Sgt. Grant later noted in a report that Patterson showed no reaction and remained composed. "He did not take a look nor did he offer to call the police.

          Back at the Fredericton police station, Grant gave city detectives background on Patterson and said he would help.

          Around 3:30 that afternoon Grant agreed to bring Patterson to the police station himself for a taped interview. The RCMP sergeant feared city police would draw attention to Patterson if they arrested him using an emergency-response squad.

          Grant picked Patterson up half an hour later and drove him to the police station, a red-brick compound in the city's downtown core. Patterson was escorted to an interview room and city investigators agreed to call Grant when they were done.

          The interview lasted an hour. Patterson told the same story.

    * * *

          WHERE Patterson's account ends, another begins.

          His is an account that may be flawed, arguably questionable when compared to police files.

          Police notes show some inconsistencies in the drug agent's story.

          Patterson and Carol Estey told investigators that McQuade had several syringes in his shirt pocket yet the shirt he wore that night had no pockets.

          A used syringe was found next to his body, yet McQuade was not an intravenous drug abuser nor did his body have any needle marks - his friends and family insist he was terrified of needles. Police records reveal that Patterson kept syringes in his apartment.

          Patterson said he turned McQuade away at the door, but police files show investigators concluded he actually died inside the agent's apartment and was later moved to the vacant basement unit.

          When Grant went back to pick Patterson up, he noticed city police were about to interview Patterson's girlfriend about the mysterious death. (The police later tried to give his girlfriend a polygraph test but she did not show.) The police were slowly piecing together the puzzling events of Aug. 11, 1995.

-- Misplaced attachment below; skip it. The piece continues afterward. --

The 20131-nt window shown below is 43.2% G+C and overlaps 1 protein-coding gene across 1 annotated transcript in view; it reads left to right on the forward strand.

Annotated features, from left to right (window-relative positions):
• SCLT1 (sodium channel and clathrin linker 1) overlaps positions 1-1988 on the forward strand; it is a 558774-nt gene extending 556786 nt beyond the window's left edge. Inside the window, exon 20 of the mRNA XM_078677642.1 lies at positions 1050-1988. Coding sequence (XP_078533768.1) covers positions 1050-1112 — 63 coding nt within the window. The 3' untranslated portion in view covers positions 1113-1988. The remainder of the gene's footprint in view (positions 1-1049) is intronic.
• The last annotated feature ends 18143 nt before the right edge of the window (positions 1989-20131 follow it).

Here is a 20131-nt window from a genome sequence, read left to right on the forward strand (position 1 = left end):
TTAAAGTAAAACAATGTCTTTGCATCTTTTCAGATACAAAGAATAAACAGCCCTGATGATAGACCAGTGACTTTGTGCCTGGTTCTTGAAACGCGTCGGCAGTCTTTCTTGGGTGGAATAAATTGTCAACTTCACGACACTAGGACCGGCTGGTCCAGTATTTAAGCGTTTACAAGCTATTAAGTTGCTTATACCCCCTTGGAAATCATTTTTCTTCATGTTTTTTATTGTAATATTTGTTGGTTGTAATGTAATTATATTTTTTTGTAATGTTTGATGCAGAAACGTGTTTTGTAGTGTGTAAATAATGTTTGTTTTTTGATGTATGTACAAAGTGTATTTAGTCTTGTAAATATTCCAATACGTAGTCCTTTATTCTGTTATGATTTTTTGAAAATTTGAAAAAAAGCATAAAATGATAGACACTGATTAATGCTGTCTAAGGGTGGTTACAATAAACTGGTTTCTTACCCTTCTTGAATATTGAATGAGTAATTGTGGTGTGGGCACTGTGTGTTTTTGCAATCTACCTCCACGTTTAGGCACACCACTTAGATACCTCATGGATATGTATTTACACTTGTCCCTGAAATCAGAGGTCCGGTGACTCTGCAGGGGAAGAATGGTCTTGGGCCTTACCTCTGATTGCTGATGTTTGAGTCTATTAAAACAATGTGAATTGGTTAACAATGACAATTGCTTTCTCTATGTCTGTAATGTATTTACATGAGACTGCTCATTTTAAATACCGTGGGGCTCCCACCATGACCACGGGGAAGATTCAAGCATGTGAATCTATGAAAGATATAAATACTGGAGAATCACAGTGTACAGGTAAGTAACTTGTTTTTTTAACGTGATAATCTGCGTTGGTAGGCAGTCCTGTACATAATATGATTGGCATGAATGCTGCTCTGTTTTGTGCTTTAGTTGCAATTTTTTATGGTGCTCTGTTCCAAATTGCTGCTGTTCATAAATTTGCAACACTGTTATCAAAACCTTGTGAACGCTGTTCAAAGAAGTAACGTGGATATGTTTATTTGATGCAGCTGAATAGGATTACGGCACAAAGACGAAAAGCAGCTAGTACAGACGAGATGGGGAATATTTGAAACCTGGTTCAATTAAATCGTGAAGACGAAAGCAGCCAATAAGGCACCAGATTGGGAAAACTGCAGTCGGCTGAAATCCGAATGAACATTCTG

"The story goes that when McQuade learned [about a man] buying the ring he got mad. They had an argument. McQuade left angry to tell J1483," Sgt. Grant wrote in a report dated Aug. 18, 1995.

          The morning after Grant filed that report, Fredericton police detective Larry McGuire paged him. McGuire said he and Reilly wanted to meet with him immediately. Grant drove to the Fredericton Police Department at 10:45 that same morning. The three law enforcers shared theories about the sudden death - including Patterson's "possible involvement.

          Reilly told Grant that several local lawyers were interested in Patterson because they had heard rumours that he was in the witness-protection program. They thought the Mounties were protecting him, he said. The RCMP sergeant was told that some local lawyers had nicknamed Patterson "The Unibomber.

          The police then discussed whether Patterson had any "knowledge of cynide [sic]." An Aug. 20, 1995 RCMP report of the meeting noted: "Apparently last winter he had a girl at this house and he showed her a bottle of cyanide.

          Stated he keep [sic] around in case he has to kill himself.

          The city police detectives also told Grant they considered Patterson a "serious problem" and if there was trouble "it will be placed at the RCMP door.

          By this time, the police were still waiting to learn an official cause of death. They knew only that McQuade's body contained a large amount of cocaine.

          The next morning - Sunday Aug. 20, 1995 - detective McGuire paged Grant again, this time to say he'd be away without leave for a couple of days.

          McGuire also told Grant that Patterson had apparently identified himself as an undercover police agent several months ago.

          McGuire gave the RCMP sergeant some other details too. He said the desk clerk at the Best Western hotel in Kingsclear had called police to tell them Patterson and a "young lady" had checked in.

          Patterson's whereabouts exposed, McGuire feared some locals might pay him a visit.

          Just in case there was trouble, Grant drove to the RCMP Fredericton detachment and briefed members around 3:30 p.m.